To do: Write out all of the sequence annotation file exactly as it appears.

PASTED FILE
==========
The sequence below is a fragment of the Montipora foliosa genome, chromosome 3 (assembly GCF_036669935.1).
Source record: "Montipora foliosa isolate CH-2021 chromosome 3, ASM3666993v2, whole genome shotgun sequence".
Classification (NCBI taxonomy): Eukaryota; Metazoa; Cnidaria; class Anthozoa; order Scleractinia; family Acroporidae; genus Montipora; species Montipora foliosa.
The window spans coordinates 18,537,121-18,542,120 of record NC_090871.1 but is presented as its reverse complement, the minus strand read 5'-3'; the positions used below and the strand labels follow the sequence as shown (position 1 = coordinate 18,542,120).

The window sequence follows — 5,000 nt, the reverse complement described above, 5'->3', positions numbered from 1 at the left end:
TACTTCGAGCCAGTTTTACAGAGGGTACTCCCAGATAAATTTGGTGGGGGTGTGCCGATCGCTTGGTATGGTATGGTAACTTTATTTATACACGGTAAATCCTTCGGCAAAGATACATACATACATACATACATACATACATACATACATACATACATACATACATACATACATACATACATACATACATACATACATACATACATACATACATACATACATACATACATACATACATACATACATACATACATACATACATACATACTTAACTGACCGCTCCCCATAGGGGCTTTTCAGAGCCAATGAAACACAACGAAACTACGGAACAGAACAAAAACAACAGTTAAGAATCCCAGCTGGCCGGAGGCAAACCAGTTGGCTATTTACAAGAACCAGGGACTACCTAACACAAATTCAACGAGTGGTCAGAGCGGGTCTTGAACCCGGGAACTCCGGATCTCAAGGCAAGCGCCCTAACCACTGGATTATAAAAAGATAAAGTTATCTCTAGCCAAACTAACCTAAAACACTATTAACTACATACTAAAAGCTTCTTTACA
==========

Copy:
The sequence below is a fragment of the Montipora foliosa genome, chromosome 3 (assembly GCF_036669935.1).
Source record: "Montipora foliosa isolate CH-2021 chromosome 3, ASM3666993v2, whole genome shotgun sequence".
Classification (NCBI taxonomy): Eukaryota; Metazoa; Cnidaria; class Anthozoa; order Scleractinia; family Acroporidae; genus Montipora; species Montipora foliosa.
The window spans coordinates 18,537,121-18,542,120 of record NC_090871.1 but is presented as its reverse complement, the minus strand read 5'-3'; the positions used below and the strand labels follow the sequence as shown (position 1 = coordinate 18,542,120).

The window sequence follows — 5,000 nt, the reverse complement described above, 5'->3', positions numbered from 1 at the left end:
TACTTCGAGCCAGTTTTACAGAGGGTACTCCCAGATAAATTTGGTGGGGGTGTGCCGATCGCTTGGTATGGTATGGTAACTTTATTTATACACGGTAAATCCTTCGGCAAAGATACATACATACATACATACATACATACATACATACATACATACATACATACATACATACATACATACATACATACATACATACATACATACATACATACATACATACATACATACATACATACATACATACATACATACATACATACATACATACTTAACTGACCGCTCCCCATAGGGGCTTTTCAGAGCCAATGAAACACAACGAAACTACGGAACAGAACAAAAACAACAGTTAAGAATCCCAGCTGGCCGGAGGCAAACCAGTTGGCTATTTACAAGAACCAGGGACTACCTAACACAAATTCAACGAGTGGTCAGAGCGGGTCTTGAACCCGGGAACTCCGGATCTCAAGGCAAGCGCCCTAACCACTGGATTATAAAAAGATAAAGTTATCTCTAGCCAAACTAACCTAAAACACTATTAACTACATACTAAAAGCTTCTTTACA